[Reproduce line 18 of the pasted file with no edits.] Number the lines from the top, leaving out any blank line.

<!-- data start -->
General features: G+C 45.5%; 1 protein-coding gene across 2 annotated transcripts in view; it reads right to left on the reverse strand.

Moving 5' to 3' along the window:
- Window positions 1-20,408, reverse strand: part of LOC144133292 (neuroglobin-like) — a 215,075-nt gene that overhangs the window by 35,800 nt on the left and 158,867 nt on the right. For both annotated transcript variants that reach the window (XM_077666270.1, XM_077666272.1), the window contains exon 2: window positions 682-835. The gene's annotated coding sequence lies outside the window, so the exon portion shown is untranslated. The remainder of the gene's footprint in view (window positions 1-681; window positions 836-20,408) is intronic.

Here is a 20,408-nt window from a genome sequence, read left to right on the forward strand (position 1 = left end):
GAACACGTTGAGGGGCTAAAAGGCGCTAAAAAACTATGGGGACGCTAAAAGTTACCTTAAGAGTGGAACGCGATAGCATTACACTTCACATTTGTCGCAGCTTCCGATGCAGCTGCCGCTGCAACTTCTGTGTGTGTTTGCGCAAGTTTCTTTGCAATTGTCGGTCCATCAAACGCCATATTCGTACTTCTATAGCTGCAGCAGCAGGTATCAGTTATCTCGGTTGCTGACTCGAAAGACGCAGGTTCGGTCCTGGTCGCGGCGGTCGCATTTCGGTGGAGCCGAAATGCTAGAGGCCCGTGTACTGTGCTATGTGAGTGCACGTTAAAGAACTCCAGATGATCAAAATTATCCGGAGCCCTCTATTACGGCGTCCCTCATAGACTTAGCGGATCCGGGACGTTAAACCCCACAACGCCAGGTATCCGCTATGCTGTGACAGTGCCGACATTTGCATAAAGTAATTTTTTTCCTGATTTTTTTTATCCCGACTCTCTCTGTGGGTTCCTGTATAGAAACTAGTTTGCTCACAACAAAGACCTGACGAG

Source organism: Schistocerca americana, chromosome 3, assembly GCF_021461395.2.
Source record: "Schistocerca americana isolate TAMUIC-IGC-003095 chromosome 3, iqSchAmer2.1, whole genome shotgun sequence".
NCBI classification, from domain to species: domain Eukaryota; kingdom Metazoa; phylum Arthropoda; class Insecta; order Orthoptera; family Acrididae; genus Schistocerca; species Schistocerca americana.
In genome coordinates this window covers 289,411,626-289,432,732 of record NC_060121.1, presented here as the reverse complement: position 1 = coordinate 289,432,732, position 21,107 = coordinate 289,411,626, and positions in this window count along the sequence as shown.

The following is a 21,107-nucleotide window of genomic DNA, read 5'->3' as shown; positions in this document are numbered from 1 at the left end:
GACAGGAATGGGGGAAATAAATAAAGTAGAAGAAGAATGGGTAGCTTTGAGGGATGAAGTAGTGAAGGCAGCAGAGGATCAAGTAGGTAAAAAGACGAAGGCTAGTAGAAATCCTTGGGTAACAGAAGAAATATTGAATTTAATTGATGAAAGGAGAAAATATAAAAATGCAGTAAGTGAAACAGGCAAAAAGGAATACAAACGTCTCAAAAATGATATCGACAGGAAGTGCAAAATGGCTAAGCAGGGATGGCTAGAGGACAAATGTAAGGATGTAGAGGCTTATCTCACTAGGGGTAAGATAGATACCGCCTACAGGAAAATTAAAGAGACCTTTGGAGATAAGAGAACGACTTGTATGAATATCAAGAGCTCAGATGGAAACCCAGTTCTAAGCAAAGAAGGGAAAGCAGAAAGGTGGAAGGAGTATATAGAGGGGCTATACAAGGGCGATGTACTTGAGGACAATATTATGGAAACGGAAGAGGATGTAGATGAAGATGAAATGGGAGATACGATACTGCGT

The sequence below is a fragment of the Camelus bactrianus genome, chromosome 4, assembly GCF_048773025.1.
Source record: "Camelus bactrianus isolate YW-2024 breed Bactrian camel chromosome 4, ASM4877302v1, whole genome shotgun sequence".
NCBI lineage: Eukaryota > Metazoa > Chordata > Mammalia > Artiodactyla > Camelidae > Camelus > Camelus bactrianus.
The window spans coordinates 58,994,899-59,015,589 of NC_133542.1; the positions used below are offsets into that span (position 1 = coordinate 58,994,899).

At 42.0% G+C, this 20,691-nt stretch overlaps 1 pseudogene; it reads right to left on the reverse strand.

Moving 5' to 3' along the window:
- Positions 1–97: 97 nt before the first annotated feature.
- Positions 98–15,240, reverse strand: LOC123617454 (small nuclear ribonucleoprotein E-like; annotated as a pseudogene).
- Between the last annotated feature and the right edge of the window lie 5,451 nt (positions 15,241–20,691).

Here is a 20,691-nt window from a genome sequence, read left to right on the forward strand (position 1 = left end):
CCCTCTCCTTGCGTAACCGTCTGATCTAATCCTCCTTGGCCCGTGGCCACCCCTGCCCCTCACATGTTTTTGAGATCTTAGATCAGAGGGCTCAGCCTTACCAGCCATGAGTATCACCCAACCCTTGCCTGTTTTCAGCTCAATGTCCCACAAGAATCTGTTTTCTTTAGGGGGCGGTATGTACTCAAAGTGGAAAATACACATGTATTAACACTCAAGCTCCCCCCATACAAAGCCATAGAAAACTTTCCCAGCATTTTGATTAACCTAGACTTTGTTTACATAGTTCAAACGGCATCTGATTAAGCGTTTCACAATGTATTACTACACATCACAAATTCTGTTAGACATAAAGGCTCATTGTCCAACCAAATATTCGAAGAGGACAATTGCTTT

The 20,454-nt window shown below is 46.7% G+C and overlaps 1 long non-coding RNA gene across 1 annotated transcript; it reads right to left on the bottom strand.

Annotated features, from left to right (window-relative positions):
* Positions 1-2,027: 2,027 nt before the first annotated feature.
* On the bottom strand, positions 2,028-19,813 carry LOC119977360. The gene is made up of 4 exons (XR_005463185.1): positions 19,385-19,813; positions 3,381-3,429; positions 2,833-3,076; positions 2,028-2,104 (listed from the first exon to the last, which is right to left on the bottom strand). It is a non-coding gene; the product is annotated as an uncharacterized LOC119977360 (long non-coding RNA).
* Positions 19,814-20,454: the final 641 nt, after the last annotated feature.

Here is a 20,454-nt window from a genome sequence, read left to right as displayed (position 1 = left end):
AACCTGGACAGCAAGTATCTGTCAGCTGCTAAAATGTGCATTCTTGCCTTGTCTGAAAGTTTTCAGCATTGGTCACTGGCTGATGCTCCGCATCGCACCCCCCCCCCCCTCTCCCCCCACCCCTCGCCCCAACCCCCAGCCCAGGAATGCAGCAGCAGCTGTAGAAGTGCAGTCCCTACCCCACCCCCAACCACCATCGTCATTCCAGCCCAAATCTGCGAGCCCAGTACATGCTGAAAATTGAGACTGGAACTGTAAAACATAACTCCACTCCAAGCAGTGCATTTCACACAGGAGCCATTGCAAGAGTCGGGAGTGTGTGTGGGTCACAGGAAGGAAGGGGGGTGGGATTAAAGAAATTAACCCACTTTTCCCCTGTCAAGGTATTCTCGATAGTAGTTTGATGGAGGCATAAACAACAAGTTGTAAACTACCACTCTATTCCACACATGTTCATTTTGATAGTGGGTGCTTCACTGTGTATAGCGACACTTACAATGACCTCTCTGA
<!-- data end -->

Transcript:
- Positions 1–97: 97 nt before the first annotated feature.